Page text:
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14 Responses to It Will Be Far Worse Than The Great Depression

  1. SRSrocco says:

    Eric...excellent article. I agree with you 100%. When this rebalancing takes place do you think it will be a 50% unemployment figure, or do you think manufacturing and agriculture will increase?

    I, for one see a disintegration of employment and not a huge uptick in either manufacturing or agriculture. When the US Dollar and US Treasuries imlode,the USA will have no real capital to invest in either of these two sectors.

    This indeed, will be far worse than the Great Depression.

    Lastly, one more question. Many analysts are saying investors should be getting into farmland. I don't agree to a certain extent. Do you agree that USA farmland's value is tied to cheap energy and water? Both are declining rapidly making this a horrible investment in the future. The falling EROI- energy returned on invested is what is destroying the US suburban economy.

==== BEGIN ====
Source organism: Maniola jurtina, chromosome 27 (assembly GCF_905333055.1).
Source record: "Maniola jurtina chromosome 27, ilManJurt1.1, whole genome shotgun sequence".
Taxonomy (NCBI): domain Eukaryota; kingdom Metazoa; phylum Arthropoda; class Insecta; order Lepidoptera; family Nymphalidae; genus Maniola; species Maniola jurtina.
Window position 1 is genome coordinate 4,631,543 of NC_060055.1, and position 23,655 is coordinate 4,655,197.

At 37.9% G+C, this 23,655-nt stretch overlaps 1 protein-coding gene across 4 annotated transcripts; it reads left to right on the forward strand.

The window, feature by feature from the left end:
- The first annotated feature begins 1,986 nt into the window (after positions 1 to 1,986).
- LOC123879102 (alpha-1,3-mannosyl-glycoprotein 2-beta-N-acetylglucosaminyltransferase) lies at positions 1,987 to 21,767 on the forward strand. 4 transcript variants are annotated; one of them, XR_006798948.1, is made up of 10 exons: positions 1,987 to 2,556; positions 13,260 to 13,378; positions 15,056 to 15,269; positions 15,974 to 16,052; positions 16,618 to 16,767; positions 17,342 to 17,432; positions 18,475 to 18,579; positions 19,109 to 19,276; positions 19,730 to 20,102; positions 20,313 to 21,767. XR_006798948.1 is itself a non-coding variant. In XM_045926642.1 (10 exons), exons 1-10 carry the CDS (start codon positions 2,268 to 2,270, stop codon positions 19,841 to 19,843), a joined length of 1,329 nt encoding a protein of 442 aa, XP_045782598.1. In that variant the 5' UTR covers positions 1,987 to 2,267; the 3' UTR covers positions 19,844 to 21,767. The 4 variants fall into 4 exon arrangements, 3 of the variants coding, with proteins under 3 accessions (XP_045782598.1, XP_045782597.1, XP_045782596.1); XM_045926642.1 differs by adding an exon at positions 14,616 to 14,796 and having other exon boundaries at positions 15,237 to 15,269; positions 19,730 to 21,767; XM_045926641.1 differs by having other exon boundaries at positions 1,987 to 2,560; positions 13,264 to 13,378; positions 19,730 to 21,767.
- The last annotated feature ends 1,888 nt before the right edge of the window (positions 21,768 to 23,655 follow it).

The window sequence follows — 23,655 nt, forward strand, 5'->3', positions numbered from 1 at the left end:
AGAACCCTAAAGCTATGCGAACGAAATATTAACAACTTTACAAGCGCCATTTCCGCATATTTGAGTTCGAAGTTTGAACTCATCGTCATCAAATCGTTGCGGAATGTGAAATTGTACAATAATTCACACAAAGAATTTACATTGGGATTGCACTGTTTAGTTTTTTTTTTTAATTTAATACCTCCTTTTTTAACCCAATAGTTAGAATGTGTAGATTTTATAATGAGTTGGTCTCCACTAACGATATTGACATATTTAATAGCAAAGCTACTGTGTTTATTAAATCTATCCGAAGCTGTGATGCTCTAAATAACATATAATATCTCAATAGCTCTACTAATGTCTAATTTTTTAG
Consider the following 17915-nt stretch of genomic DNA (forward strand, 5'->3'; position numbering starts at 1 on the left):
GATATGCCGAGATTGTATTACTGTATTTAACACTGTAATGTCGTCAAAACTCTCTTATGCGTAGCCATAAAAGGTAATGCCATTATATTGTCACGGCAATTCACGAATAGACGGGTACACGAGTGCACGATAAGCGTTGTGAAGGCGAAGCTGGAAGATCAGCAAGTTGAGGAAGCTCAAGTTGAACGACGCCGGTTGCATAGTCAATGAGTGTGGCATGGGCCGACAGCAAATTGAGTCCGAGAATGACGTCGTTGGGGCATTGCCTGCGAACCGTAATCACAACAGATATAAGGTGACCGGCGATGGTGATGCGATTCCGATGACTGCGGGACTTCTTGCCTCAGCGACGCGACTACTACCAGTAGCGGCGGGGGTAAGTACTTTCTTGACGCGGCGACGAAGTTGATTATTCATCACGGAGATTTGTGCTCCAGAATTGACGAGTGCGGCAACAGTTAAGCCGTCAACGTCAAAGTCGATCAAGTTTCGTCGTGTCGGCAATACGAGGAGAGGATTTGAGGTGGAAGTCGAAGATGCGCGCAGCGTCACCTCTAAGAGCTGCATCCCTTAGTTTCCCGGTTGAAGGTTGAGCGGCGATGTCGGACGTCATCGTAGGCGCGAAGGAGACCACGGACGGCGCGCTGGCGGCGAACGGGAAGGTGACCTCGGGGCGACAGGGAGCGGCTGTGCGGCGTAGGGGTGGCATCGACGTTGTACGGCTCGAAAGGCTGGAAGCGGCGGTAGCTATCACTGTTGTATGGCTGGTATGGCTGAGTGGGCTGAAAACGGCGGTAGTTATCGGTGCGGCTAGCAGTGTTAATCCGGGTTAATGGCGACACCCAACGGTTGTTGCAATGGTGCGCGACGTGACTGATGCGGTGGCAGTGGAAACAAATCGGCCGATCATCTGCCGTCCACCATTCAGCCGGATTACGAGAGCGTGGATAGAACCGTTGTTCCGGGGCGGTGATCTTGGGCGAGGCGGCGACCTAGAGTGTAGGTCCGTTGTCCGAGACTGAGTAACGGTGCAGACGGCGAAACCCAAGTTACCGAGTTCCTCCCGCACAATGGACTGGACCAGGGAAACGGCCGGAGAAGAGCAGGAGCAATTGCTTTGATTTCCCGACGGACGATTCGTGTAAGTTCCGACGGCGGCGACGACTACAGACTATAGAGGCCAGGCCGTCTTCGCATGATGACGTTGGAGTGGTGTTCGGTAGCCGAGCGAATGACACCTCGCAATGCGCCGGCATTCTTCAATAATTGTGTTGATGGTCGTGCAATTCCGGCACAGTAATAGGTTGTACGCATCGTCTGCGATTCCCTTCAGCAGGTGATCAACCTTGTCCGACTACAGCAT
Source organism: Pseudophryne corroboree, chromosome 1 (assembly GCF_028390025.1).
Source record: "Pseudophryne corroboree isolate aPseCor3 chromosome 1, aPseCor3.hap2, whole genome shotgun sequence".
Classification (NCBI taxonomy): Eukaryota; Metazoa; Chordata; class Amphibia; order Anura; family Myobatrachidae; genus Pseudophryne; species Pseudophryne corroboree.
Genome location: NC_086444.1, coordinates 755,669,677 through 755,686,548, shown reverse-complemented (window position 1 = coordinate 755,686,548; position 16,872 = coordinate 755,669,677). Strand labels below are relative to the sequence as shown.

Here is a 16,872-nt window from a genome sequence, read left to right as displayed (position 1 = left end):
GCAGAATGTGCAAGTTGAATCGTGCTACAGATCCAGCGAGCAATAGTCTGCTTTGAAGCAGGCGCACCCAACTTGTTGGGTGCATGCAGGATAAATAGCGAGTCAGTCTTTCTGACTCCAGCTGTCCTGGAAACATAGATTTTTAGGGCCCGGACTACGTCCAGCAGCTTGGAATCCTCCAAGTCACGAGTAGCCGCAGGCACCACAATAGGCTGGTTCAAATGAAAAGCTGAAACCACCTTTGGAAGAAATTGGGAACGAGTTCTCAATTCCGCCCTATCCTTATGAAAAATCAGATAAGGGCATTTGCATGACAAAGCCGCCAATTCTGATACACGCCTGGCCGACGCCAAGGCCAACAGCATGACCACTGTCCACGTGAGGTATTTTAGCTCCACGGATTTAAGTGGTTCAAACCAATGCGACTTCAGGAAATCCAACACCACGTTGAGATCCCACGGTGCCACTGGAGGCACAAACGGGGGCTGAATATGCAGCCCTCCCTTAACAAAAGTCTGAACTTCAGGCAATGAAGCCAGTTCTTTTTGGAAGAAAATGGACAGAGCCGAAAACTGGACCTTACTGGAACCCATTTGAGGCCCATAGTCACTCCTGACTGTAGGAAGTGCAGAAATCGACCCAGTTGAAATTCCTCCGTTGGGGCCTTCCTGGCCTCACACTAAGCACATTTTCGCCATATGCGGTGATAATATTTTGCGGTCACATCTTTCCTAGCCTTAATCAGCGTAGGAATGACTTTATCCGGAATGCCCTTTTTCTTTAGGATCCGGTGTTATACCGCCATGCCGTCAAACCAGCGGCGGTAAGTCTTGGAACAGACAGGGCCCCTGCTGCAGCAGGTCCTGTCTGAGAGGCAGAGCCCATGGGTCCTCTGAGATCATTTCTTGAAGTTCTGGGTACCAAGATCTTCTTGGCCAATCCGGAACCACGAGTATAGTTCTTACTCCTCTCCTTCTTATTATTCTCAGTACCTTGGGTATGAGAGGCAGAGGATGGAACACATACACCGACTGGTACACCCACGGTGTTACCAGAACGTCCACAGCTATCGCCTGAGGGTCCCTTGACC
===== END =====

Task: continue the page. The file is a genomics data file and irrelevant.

2. greggcwa says:

    A correction (obvious): is if the service sector is larger.... (like the USA today).

    Great article. Two things to notice: the collapse starts with the beginning of the Federal Reserve (1913). We have destroyed our extractive industries in favor of flawed ecologically arguments. AGW is a completely bogus attempt by the left to crush modern industry.

  3. Mark says:

    Hmmm. Not *totally* convinced yet. Question: what exactly are the constituents of the yellow and orange parts? Don't they play a significant role in the blue and green parts? (Monsanto in Ag, for example -- maybe not a perfect example)

    Reason why Ag is such a small factor of our economy is because we have technology. And technology is founded on knowledge.

    So therefore I have an accounting problem (hehe!) with your charts.... :-)))

  4. to greggcwa: